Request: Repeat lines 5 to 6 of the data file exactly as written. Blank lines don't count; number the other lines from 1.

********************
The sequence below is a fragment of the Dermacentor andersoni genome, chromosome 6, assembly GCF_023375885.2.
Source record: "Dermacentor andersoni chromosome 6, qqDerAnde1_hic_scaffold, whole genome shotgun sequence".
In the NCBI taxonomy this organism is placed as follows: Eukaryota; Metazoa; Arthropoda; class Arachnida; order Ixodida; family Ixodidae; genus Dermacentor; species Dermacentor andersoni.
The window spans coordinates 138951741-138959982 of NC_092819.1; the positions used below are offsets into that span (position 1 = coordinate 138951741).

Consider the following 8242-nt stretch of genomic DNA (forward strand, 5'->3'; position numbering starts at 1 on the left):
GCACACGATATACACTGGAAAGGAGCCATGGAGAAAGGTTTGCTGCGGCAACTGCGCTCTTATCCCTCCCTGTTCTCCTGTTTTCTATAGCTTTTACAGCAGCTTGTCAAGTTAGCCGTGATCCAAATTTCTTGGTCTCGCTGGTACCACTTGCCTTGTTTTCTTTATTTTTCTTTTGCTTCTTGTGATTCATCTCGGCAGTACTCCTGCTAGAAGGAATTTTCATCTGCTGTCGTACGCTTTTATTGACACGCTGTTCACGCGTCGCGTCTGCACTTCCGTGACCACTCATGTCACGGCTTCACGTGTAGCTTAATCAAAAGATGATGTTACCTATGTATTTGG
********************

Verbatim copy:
Consider the following 8242-nt stretch of genomic DNA (forward strand, 5'->3'; position numbering starts at 1 on the left):
GCACACGATATACACTGGAAAGGAGCCATGGAGAAAGGTTTGCTGCGGCAACTGCGCTCTTATCCCTCCCTGTTCTCCTGTTTTCTATAGCTTTTACAGCAGCTTGTCAAGTTAGCCGTGATCCAAATTTCTTGGTCTCGCTGGTACCACTTGCCTTGTTTTCTTTATTTTTCTTTTGCTTCTTGTGATTCATCTCGGCAGTACTCCTGCTAGAAGGAATTTTCATCTGCTGTCGTACGCTTTTATTGACACGCTGTTCACGCGTCGCGTCTGCACTTCCGTGACCACTCATGTCACGGCTTCACGTGTAGCTTAATCAAAAGATGATGTTACCTATGTATTTGG